Why isn't GoT igniting the same levels of passionate argument? Is it because we knew what we were getting into from the first episode - because it never set itself up as morally superior or wise?

Or does it come back to the audience age?

And when it comes to something extremely objectionable, like white supremacist a**holes, are we right to de-platform them?

I think so. I personally don't think it's censorship to tell them to clean the sh** off their shoes somewhere else, and kick them the hell off YouTube and Twitter.

As far as I'm concerned, there's no place for hatred.

But am I right?

Or is something like American Psycho just as objectionable?

Related Reading: #BannedBooksWeek | Nerd Church - F**k It, Let's Talk Censorship (Ft. Thirteen Reasons Why)

Is it the context or the intent that makes these things different? Or are they the same?

Should something that glories in the murder and abuse of women, for all its layers of social critique and complex ethical questions, be de-platformed in the same way?

I personally think that American Psycho is framed in such a way that, actually, despite the gratuitousness, the reader wants the killer to be caught. Badly.

For all the morbid fascination, you also want him to be stopped, and spend a very long time in jail.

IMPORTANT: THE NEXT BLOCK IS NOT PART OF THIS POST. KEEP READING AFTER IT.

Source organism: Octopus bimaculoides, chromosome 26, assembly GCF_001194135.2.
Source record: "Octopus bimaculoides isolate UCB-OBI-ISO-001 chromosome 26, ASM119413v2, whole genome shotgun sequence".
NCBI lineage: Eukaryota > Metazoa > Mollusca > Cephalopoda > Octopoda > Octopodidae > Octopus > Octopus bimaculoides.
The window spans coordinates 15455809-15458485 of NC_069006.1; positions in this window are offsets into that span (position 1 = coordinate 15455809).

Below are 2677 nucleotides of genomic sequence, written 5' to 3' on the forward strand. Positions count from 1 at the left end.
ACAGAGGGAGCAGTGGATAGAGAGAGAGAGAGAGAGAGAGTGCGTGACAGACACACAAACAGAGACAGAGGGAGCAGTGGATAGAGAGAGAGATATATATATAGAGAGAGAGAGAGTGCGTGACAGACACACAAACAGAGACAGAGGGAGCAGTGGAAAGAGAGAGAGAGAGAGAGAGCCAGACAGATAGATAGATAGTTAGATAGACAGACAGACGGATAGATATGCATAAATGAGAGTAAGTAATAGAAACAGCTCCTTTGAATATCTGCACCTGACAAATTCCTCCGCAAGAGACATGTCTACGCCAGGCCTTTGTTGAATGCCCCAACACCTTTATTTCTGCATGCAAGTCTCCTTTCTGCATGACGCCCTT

But it's something nebulous - something that's never specifically set out. And someone else may have an entirely different take on it.

And to somebody - such as an online moderator or a judge in a court of law - asked to make a decision on these things, how can they justify one morally dubious piece of media over another?

I perceive a difference, certainly, but how do you set a standard for that?

Nothing in this beautiful, complex, simple, horrible, world will make those decisions any easier, or provide us with definitive answers.

Any thoughts, dearest nerdlets?
Is morality something that can be decided on?
Should we support morally dubious media?
Do you need a break after this post? (I think I do!)
Talk to me! 😇😈💬

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Last updated: 31st March 2019


  1. I think that if we didn’t support morally dubious media, then there would barely be any media left! Basically characters in every television show, no matter a comedy or drama, make mistakes. It just comes with being a fictionalized tv show. They do some messed up things! It doesn’t mean that we endorse it.

    1. Ha, I get that! Does that mean they always have to have a come-uppance/have consequences for their actions? Is there a line where we're like - too much! ...? (Sorry, I just bombarded you with even more questions!)

    2. Lol, I think anyone who has ever watched Game of Thrones knows that not every character receives consequences for their actions. I think the limit really depends on the medium. For example, when a tv show aimed at teens shows graphic depictions of suicide, the line is too far. But a fantasy tv show aimed at adults, and on HBO no less, can't really have barriers on it. The warnings are there, it's up to personal decision whether or not we want to watch that.